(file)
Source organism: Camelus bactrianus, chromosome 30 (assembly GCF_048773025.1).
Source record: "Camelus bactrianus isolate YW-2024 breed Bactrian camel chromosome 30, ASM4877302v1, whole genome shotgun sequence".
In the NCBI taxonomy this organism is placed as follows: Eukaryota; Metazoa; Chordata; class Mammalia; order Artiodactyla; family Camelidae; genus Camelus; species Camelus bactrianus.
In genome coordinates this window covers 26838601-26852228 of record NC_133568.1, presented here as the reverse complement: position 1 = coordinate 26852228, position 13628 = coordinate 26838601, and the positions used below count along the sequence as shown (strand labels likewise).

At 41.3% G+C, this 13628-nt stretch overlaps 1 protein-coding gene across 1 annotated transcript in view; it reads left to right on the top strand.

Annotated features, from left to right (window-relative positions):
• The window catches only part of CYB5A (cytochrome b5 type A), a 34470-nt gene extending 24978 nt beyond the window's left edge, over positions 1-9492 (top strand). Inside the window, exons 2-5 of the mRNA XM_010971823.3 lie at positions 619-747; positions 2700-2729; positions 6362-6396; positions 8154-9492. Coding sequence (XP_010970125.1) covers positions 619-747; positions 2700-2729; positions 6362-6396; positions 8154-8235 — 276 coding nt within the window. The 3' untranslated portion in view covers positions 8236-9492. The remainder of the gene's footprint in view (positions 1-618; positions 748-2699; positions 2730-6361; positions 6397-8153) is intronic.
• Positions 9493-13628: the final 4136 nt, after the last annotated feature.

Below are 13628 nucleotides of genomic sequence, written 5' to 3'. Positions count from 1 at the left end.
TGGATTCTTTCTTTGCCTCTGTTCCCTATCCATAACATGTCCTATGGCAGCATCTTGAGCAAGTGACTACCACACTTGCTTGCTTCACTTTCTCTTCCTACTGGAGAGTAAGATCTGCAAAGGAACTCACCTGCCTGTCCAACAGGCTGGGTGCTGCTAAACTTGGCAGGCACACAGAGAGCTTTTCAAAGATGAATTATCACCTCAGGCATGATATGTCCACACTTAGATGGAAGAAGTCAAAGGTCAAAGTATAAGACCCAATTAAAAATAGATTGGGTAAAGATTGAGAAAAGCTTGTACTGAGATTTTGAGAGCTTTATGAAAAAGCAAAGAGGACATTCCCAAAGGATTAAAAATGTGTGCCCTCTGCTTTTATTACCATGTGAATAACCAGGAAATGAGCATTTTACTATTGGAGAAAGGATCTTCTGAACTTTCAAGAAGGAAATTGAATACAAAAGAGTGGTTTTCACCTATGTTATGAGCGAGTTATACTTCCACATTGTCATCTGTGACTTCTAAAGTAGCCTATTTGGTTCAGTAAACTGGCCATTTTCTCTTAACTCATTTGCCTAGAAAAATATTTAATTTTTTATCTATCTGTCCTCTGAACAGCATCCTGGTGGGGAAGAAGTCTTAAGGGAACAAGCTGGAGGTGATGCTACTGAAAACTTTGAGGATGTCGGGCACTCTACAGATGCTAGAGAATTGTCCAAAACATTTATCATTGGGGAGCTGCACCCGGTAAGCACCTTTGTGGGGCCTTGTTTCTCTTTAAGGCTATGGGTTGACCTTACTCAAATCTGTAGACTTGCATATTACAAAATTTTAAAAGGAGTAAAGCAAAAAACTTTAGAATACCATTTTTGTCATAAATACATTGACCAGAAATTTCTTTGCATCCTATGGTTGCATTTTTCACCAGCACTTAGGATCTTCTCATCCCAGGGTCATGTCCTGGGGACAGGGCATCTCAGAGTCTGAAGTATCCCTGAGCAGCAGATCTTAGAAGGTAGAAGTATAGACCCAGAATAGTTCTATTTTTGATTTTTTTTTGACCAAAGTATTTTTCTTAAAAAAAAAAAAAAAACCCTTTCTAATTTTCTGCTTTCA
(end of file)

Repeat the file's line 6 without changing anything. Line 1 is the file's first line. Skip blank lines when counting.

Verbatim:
Annotated features, from left to right (window-relative positions):